Security video released Tuesday by two Texas news outlets shows police officers retreating from the classroom where a gunman killed 19 students and two teachers at an elementary school in Uvalde, Texas.
The video, which was shot in a hallway and was obtained and edited by the Austin American statesman and KVUE TV from Austinshows officers arriving at Robb Elementary School at 11:36 am on May 24, three minutes after the gunman entered the school and walked down an empty hallway.
NBC News did not independently obtain the video, which provided the first picture of a law enforcement response calling a Texas public security official an “abject failure.”
About 20 seconds after the 18-year-old gunman enters the school, he turns to the left and opens fire on a classroom.
Authorities have said he fired at least 100 rounds from an AR-15-style rifle into adjacent classrooms filled mainly with fourth-graders.
It was horrifying that a student who, according to the KVUE, had been in the bathroom — and was only a few steps behind the shooter — could be seen in the video walking away from the gunfire after watching the first set of shots.
The American statesman reported that the student was later rescued†
About a minute later, after several officers approach the classroom, a second gunshot is heard and a cop is able to run down the hallway. Two others follow him slowly.
It is not clear from which authorities the agents belonged. Local, state and federal agencies involved in the response did not immediately respond to requests for comment Tuesday night.
In the hour following the second round of gunfire, the video shows the number of officers in the hallway swell.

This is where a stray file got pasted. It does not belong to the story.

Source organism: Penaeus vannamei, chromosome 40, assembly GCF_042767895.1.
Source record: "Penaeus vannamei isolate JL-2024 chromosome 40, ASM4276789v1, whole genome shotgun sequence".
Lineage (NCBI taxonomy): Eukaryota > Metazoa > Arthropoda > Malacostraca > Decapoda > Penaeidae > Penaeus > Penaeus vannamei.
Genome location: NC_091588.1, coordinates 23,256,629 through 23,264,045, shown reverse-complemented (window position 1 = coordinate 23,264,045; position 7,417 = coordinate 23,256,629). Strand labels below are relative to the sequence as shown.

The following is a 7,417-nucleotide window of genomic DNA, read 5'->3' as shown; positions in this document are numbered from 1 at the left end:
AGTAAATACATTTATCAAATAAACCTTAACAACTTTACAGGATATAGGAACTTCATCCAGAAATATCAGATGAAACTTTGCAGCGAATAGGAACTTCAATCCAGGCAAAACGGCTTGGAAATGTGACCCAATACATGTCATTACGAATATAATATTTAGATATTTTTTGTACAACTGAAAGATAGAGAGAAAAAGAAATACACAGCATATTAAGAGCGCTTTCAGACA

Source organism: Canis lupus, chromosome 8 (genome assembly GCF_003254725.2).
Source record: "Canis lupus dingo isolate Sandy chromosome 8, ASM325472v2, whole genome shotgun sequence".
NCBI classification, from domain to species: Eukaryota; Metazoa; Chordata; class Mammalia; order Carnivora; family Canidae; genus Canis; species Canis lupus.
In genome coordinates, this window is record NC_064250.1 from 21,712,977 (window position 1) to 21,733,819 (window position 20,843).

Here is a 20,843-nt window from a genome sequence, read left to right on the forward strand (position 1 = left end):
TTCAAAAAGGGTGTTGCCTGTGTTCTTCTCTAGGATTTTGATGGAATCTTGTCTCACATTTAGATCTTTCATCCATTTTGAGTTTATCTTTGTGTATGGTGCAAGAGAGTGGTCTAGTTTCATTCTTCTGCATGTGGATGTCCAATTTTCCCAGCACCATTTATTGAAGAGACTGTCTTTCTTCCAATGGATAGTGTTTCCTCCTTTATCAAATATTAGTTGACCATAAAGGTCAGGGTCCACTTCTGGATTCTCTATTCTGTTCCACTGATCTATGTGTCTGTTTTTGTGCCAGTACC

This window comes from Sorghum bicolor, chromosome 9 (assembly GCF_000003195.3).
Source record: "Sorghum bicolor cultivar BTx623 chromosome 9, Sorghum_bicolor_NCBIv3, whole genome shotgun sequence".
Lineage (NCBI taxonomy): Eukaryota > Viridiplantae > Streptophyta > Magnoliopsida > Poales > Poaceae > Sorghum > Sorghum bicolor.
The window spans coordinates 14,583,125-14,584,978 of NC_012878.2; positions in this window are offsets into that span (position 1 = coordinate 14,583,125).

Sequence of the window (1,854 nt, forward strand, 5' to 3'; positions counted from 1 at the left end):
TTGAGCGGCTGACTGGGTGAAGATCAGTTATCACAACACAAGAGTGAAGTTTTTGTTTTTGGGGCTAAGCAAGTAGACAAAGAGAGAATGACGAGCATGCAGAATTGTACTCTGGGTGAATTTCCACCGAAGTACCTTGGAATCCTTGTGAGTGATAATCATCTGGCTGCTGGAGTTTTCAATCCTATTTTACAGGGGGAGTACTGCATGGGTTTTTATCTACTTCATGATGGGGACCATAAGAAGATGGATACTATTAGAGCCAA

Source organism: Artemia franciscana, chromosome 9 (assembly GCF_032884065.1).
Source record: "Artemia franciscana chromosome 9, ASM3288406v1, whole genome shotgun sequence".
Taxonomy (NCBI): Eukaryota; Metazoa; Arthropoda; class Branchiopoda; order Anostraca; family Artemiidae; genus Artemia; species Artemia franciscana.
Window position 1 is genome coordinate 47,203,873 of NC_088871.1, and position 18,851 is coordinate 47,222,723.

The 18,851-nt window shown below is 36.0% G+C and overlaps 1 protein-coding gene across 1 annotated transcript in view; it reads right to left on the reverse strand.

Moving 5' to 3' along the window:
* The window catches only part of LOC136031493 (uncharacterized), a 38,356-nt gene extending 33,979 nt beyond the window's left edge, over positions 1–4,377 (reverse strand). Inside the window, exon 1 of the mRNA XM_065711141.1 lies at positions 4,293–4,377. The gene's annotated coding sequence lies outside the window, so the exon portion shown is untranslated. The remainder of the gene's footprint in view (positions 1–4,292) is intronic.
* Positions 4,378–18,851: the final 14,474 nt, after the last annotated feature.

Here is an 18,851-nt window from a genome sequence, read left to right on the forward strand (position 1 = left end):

At 12:21 pm several agents with tactical gear can be seen approaching the classroom, but it is not until 12:50 pm that agents enter and fatally shoot the gunman.
While officers wait, one can be seen rubbing what appears to be disinfectant on his hands after crossing the hallway to get to a wall-mounted dispenser.
Texas Governor Greg Abbott told KVUE last week that the video “needs to be released” to show “exactly what happened”.
In a statement released Tuesday, Steve McCraw, director of the Texas Department of Public Safety, said the video should have been seen first by those hardest hit by the massacre.
“I am deeply disappointed that this video was released before all the families affected that day and the Uvalde community had a chance to watch it,” he said in a statement. statement on the department’s website†
Brett Cross, the father of Uziyah Garcia, 10, who died in the shooting, told NBC News’ Tom Llamas watching the video was “heartbreaking.”
“We relive this every day,” he says. “Now we’re going to hear it, not just relive it — it’s an ongoing thing.”
He added: “Nobody tells us anything. And it’s disrespectful, not just to us, but to our kids.”
in a editorial published on Tuesdaythe US statesman said it published the video “to continue to bring to light what happened at Robb Elementary, which the families and friends of Uvalde’s victims have long requested.”
During a hearing with lawmakers last month, McCraw described the response to the shooting as an “abject failure and contradicts everything we’ve learned in the two decades since the Columbine massacre.”
“The only thing stopping a corridor of dedicated officers from… [entering rooms] 111 and 112 was the commander on the ground who decided to put the lives of officers before the lives of children,” he said.
The person state officials identified as the commander, Uvalde Consolidated Independent School District Police Chief Pete Arredondo, told The Texas Tribune last month that he considered himself a front-line officer and not the one who managed the response.
“I have not given orders,” he told The Tribune. “I called for help and asked for an extraction tool to open the locked classroom door”.
Arredondo, who has been on leave from the school district since June 22, resigned on July 2 from the seat he won this year on Uvalde’s city council.